Asked • 07/08/19

Why did the characters in "No Exit" agree to torment each other?

Once the characters in *No Exit* realized that they were placed there to torment each other, why didn't they refuse to do so? When Joseph says "eh bien, continuons" ("very well, let's get on with it") at the end, is he implicitly consenting to participate in this? What's the significance of his agreement (or at least lack of refusal) in Sartre's overall philosophy? In the context of the story (and Sartre's philosophy), could the characters *possibly* have refused and what might have happened if they had?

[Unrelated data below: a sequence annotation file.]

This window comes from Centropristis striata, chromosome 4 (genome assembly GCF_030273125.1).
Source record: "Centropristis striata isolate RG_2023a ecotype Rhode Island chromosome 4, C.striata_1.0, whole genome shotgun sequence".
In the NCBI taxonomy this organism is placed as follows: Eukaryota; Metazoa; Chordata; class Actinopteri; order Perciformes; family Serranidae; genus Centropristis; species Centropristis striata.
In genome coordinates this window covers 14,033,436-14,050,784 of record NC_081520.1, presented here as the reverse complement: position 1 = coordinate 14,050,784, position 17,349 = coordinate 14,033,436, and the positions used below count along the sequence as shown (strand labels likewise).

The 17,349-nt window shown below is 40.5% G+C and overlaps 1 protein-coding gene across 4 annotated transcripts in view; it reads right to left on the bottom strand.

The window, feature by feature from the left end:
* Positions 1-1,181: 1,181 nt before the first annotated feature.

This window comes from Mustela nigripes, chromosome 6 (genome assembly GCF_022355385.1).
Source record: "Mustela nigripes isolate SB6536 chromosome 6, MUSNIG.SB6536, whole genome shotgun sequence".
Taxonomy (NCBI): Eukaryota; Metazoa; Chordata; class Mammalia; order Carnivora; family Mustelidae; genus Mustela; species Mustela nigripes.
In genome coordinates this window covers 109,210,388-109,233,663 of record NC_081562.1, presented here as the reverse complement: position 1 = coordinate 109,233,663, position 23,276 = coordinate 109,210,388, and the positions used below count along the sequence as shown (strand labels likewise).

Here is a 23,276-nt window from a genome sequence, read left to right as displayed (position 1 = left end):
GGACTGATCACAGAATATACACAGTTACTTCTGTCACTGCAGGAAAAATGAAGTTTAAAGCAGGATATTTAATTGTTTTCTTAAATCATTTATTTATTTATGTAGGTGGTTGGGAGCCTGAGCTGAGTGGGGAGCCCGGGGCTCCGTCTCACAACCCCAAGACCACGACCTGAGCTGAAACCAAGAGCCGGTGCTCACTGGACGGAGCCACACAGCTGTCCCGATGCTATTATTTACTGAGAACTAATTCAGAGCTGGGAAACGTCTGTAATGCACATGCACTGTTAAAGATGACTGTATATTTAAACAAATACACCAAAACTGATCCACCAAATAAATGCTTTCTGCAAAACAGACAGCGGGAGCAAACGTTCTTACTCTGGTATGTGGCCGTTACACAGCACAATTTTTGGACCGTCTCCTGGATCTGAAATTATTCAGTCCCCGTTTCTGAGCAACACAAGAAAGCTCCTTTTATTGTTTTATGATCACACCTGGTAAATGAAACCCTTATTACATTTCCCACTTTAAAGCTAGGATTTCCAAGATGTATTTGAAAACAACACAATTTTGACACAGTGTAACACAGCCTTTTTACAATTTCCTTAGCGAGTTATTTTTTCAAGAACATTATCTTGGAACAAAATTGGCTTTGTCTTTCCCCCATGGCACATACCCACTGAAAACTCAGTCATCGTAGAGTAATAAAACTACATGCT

Connie Y.

Sartre is saying we make our own hell, and hell on earth is when we "torment each other" with "no exit" (no resolution) rather than help each other. Yes, it's based on Sartre's overall philosophy.


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